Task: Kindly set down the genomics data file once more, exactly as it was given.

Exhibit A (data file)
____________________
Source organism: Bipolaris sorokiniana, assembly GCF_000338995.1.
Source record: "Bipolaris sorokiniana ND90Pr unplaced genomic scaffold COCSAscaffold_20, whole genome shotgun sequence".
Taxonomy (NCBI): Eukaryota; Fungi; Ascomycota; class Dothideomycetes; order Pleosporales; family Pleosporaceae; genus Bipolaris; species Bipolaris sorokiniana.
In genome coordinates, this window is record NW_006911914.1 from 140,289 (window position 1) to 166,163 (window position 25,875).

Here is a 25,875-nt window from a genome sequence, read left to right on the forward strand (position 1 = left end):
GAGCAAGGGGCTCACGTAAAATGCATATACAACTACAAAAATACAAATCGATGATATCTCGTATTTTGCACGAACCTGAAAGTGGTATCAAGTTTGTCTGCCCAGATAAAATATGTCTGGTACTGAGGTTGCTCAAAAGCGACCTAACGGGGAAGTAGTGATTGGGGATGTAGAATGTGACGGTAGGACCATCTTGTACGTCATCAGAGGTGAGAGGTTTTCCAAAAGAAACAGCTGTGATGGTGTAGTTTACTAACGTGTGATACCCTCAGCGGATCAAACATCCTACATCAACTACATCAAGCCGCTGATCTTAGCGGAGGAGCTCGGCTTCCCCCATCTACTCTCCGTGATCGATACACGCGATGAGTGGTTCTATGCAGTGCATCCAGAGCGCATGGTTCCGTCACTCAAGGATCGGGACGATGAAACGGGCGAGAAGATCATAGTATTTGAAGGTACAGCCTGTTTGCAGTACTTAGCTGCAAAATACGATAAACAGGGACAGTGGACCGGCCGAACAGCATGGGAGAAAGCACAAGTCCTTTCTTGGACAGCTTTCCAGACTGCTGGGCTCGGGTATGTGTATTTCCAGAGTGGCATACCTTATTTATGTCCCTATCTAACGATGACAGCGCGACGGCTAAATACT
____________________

Source organism: Bipolaris sorokiniana, assembly GCF_000338995.1.
Source record: "Bipolaris sorokiniana ND90Pr unplaced genomic scaffold COCSAscaffold_20, whole genome shotgun sequence".
Taxonomy (NCBI): Eukaryota; Fungi; Ascomycota; class Dothideomycetes; order Pleosporales; family Pleosporaceae; genus Bipolaris; species Bipolaris sorokiniana.
In genome coordinates, this window is record NW_006911914.1 from 140,289 (window position 1) to 166,163 (window position 25,875).

Here is a 25,875-nt window from a genome sequence, read left to right on the forward strand (position 1 = left end):
GAGCAAGGGGCTCACGTAAAATGCATATACAACTACAAAAATACAAATCGATGATATCTCGTATTTTGCACGAACCTGAAAGTGGTATCAAGTTTGTCTGCCCAGATAAAATATGTCTGGTACTGAGGTTGCTCAAAAGCGACCTAACGGGGAAGTAGTGATTGGGGATGTAGAATGTGACGGTAGGACCATCTTGTACGTCATCAGAGGTGAGAGGTTTTCCAAAAGAAACAGCTGTGATGGTGTAGTTTACTAACGTGTGATACCCTCAGCGGATCAAACATCCTACATCAACTACATCAAGCCGCTGATCTTAGCGGAGGAGCTCGGCTTCCCCCATCTACTCTCCGTGATCGATACACGCGATGAGTGGTTCTATGCAGTGCATCCAGAGCGCATGGTTCCGTCACTCAAGGATCGGGACGATGAAACGGGCGAGAAGATCATAGTATTTGAAGGTACAGCCTGTTTGCAGTACTTAGCTGCAAAATACGATAAACAGGGACAGTGGACCGGCCGAACAGCATGGGAGAAAGCACAAGTCCTTTCTTGGACAGCTTTCCAGACTGCTGGGCTCGGGTATGTGTATTTCCAGAGTGGCATACCTTATTTATGTCCCTATCTAACGATGACAGCGCGACGGCTAAATACT